Question #4. Provide a critical account of Marx’s concepts of “class” and “class
struggle” for understanding inequality, social change and globalization.
Marx’s concept of class and class struggle are important in understanding his perspective
on inequalities and social change. Marx describes a simplified model of class: one either owns or
does not own the “means of production”. So you are either a capitalist or a worker. Marx is not
suggesting that only 2 classes exist, but he is illustrating 2 points: 1. That level of development of
the productive forces will determine the nature of its social form, and 2. That the economic base
will determine the social superstructure of a society, and that the superstructure and
consciousness of a society will change as the economic base undergoes change.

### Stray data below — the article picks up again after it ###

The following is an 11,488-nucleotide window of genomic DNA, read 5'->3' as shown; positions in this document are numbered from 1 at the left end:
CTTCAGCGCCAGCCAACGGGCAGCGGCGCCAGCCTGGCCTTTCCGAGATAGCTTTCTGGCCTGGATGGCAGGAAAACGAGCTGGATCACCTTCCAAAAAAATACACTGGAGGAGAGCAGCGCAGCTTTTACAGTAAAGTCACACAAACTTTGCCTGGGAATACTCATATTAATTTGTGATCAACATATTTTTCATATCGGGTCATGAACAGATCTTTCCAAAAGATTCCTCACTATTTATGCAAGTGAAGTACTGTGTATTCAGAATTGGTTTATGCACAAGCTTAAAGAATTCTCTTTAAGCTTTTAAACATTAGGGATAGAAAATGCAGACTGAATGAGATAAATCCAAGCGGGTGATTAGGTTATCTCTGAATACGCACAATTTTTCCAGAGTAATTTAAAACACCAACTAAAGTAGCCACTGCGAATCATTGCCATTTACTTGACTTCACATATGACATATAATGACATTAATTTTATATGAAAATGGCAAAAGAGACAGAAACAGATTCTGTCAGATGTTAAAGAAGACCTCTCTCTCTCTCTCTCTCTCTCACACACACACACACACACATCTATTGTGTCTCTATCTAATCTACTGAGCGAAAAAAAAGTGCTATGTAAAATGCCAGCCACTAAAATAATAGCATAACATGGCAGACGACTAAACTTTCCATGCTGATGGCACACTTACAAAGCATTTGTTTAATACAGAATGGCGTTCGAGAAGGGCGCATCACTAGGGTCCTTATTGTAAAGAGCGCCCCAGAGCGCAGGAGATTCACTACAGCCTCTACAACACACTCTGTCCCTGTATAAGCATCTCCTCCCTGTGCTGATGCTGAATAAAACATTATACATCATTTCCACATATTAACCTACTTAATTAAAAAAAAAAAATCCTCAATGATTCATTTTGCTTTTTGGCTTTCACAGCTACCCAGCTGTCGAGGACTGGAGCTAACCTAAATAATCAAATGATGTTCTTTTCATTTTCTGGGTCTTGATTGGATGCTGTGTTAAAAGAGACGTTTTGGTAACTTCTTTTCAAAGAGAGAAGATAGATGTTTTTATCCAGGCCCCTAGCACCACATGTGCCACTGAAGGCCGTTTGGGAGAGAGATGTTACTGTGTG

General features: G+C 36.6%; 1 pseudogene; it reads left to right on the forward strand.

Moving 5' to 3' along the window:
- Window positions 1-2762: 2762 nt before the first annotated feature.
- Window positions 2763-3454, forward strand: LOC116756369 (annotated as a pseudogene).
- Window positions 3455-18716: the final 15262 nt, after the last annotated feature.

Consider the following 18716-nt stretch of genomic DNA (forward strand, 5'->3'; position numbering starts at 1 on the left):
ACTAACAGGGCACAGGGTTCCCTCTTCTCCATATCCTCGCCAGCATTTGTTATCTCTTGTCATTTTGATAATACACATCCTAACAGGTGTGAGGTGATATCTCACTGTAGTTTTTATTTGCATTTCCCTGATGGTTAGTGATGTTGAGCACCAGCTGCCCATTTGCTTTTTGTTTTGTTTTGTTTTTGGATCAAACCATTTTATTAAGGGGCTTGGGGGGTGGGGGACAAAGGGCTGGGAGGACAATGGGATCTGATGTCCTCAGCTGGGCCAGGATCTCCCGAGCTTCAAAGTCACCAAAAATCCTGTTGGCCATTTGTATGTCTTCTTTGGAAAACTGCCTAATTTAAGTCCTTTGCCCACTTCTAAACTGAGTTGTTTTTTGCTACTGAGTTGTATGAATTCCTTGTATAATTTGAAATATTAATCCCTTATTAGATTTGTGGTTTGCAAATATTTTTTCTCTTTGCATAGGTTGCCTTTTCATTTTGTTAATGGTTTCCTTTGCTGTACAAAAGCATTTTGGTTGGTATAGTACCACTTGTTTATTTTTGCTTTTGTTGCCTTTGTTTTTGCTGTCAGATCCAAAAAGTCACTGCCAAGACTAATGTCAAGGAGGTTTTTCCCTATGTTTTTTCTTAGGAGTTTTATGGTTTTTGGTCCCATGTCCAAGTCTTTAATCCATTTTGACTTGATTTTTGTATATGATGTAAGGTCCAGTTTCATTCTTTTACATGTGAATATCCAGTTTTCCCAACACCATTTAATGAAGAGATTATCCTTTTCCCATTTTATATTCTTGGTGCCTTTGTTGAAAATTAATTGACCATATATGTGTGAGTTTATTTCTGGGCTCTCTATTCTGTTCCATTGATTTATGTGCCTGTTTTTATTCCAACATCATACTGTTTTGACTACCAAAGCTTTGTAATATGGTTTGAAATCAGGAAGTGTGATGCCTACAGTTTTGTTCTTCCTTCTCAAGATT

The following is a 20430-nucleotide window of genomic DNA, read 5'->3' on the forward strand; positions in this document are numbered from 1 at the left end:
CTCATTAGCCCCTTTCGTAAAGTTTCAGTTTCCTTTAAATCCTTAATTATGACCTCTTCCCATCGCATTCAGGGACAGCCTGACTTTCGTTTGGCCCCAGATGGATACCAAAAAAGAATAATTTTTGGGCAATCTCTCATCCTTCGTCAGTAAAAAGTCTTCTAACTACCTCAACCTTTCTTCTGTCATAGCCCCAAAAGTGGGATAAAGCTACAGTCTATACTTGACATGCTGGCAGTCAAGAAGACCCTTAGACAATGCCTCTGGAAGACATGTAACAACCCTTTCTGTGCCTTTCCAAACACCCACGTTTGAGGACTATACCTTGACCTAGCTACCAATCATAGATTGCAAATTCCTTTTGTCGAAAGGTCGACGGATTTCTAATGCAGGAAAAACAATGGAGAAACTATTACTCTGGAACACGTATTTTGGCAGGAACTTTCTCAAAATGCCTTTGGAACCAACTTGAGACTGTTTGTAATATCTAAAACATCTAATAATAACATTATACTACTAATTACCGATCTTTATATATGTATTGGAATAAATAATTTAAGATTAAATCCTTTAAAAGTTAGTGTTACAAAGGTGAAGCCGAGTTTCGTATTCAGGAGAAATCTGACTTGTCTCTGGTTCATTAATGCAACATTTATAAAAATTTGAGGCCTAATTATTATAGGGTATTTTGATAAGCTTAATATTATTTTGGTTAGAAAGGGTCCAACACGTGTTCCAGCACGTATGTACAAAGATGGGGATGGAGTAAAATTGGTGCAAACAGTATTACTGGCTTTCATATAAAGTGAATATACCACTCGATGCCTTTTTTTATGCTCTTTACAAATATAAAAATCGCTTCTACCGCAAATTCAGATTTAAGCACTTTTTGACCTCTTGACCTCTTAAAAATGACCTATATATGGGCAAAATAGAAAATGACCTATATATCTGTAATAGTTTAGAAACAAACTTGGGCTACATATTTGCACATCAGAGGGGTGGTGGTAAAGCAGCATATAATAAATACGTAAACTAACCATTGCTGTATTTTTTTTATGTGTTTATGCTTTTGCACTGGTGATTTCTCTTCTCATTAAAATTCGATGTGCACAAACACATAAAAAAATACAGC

To understand Marx’s conception of society, one must understand Marx’s triad model of
industrial capitalism. Marx defines the economic base as consisting of 2 things: 1. Productive
forces (which includes a) means of production, such as tools or machine, and b) labour power,
which includes the skill, knowledge or creativity of the worker) and 2. Relations of production,
which refers to the ownership and control over non-human and human productive forces.
Productive forces and relations of production correspond and contradict and are overlooked by
the 3 thing, which is the superstructure, which includes legal, political, religious processes and
institution of society.
Class struggle, for Marx, is the essence of social change and transformation. Marx believes that
social class performs an important role in the dialectical process of constant change because
people, not productive forces, engage in revolution and develop societies when historical
circumstances provide them the opportunities to do so. For Marx, in the capitalist mode of
production, each category of people constituting the capitalists and the proletariat is a class-in-
itself because each class is defined by its common relationship to the means of production.And only when a group share a common interest and act together to discover a consciousness that
promotes their common interest, are they a clas